Functional Prototyping using Metal 3D Printing
Functional prototypes are a key step in product development - they give engineers a chance to test new ideas and designs while also revealing how the product will stand up to real-world use.
And when it comes to functional prototypes, 3D printing is rewriting the rules of what’s possible.
One of the most important changes made possible with printing relates to speed. Where it may take weeks or months for traditional manufacturing processes like casting and forging, 3D printers can turn out parts in just days.
For manufacturers, that translates into the ability to create not just one or two prototypes of a particular part, but many. By creating multiple prototypes with subtly different geometries, it’s possible to test them simultaneously and quickly refine the design.
Printed parts can also be far more complex than their traditional counterparts, allowing designers to precisely tailor features and geometry to maximize part performance. That complexity enables the use of generative design tools to create highly-optimized, organically-inspired geometries that would be difficult - or nearly impossible - to manufacture with traditional methods.
With less material waste and no need for a dedicated, skilled operator, printing prototypes can be less expensive than traditional manufacturing.
Why doesn’t everyone print prototypes?
Despite the potential benefits that come with 3D printing, the technology still isn’t widely used for functional prototyping.
And much of the reason why has to do with how earlier-generation printers worked.
Though initially touted as a technology that would allow you to print virtually anything you need at home, parts created on early plastic printers were often plagued by poor resolution, high porosity and other defects.
While modern plastic printers can produce high-quality parts, many are still limited to producing visual prototypes, because plastic parts simply can’t stand up to the loading conditions some parts face.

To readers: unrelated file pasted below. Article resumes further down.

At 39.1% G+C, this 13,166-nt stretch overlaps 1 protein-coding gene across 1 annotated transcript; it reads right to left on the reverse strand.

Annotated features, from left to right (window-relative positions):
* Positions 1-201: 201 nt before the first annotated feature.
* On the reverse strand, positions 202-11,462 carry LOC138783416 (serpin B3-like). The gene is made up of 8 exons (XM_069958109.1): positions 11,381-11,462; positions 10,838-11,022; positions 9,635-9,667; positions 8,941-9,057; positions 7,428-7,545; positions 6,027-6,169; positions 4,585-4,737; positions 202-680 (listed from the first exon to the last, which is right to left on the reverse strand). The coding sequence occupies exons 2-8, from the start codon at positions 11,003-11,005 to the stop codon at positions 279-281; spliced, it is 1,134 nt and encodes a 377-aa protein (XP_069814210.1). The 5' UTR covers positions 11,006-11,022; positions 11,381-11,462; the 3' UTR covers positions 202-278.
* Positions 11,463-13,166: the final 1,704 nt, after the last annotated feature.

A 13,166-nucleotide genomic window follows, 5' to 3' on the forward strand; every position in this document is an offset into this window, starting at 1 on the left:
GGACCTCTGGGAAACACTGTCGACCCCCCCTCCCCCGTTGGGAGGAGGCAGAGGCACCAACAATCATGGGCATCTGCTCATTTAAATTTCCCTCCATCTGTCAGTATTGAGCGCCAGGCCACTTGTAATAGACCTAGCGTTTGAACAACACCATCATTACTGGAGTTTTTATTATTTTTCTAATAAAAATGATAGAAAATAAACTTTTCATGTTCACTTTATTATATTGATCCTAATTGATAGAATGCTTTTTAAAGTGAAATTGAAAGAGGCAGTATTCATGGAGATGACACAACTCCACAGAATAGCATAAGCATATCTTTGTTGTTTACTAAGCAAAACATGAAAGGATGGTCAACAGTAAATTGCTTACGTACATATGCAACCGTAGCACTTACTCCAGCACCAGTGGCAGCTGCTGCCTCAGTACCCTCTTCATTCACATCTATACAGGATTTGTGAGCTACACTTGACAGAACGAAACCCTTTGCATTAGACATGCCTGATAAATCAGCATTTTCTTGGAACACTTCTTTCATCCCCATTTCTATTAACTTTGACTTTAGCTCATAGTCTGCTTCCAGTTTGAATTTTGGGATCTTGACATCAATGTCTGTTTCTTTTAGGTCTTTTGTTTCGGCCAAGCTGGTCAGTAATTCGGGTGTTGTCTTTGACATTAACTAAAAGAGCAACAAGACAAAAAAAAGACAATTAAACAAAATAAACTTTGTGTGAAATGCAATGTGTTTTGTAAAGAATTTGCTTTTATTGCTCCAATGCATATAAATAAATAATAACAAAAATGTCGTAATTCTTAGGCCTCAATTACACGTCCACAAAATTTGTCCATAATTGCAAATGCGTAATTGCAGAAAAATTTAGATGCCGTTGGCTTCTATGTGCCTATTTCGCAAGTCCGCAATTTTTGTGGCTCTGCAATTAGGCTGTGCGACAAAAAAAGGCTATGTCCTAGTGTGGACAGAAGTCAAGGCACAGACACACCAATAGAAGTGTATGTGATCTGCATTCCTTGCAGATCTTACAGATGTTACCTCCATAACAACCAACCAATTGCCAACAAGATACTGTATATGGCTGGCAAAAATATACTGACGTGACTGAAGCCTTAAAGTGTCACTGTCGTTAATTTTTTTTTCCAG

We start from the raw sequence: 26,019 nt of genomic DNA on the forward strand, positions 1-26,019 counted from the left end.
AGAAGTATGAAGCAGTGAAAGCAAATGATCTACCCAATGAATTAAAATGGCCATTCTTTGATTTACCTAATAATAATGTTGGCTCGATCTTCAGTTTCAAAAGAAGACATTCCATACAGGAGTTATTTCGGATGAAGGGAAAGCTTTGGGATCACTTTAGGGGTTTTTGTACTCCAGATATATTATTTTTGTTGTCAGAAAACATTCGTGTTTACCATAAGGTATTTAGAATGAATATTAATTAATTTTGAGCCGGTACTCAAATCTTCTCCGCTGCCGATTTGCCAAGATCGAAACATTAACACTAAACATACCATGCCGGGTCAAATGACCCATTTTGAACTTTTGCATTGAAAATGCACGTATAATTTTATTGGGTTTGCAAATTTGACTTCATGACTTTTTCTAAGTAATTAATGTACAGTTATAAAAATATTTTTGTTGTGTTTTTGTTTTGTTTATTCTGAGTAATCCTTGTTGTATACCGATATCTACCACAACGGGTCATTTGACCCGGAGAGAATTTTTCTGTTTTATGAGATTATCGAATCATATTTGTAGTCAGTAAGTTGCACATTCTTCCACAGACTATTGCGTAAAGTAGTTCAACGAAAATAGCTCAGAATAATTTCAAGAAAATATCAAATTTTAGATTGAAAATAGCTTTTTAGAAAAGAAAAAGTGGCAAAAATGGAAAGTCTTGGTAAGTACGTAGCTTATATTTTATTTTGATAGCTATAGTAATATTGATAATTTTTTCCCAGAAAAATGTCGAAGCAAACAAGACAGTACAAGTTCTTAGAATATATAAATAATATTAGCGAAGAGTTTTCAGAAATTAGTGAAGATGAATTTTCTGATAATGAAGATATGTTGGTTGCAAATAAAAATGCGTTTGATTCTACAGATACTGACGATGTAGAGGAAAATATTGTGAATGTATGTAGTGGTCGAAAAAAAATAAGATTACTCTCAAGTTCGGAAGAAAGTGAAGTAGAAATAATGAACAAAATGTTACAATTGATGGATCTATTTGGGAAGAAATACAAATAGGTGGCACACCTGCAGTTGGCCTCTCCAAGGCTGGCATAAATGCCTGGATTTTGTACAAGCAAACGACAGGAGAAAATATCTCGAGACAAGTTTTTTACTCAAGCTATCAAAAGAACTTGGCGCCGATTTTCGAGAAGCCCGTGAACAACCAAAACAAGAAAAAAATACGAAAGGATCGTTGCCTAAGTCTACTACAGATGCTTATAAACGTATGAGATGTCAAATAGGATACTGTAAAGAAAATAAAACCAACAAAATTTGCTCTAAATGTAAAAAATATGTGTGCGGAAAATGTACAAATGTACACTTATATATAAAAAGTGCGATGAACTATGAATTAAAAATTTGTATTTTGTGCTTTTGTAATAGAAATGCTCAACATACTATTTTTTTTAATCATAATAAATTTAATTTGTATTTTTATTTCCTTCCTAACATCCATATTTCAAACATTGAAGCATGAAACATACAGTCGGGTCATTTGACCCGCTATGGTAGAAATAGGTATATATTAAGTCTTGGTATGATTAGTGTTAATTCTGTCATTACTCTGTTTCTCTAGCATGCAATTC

Without access to affordable metal 3D printing, engineers for the past two decades had no choice but to fall back on traditional processes - like milling, grinding, casting or CNC machining - to produce functional prototypes.
Those processes, however, are expensive, time-consuming and require skilled operators - all of which act as constraints on the creation of prototypes and the efficiency of the product development cycle.
These days, though, that picture is changing.
The Power of Metal 3D Printing
Those changes began when the first metal 3D printers - which used lasers to melt thin layers of metal powder - came on the market.
But because they were both slow and expensive - $1 million or more for the systems and dedicated facilities - those systems were best suited to applications where low production and high perpart costs could be justified, like the aerospace and medical industries.
For other applications, where per-part costs must be lower or production faster, laser-based systems simply weren’t cost effective.
With the development of the Studio System™, though, Desktop Metal is addressing those issues and more - making it both easier and more economical to create functional prototypes.
The key technology behind the Studio System™ is Bound Metal Deposition™ - an FFF-style print process that heats and extrudes a rod media made of metal powder and a polymer binder, similar to the media used in metal injection molding (MIM).
Combining the ease of FFF printing with the well-established metallurgy of MIM, the system is able to quickly deliver high quality metal parts with reliable metallurgy - making it ideal for functional prototyping. In just days, users can print parts that would otherwise take weeks or even months using traditional manufacturing processes, enabling faster transitions from design to production.
The Studio System™’s office-friendly design eliminates the use of loose powders and dangerous lasers, making it an easy-to-use, end-to-end solution for printing metal parts in-house.
The system is also capable of printing using a variety of metals - including H13 tool steel, 4140 chromoly steel, 316L stainless steel and 17-4 PH stainless steel - allowing companies to create functional prototypes in the same materials they will later use for mass production.
Commonly used across a variety of industries, impellers are an essential component in pumps used to move fluid through systems. For chemical impellers, stainless steel 316L is ideal due to its chemical resistance and mechanical properties at extreme temperatures, such as those found in cryogenic, salt water, and petroleum pumps.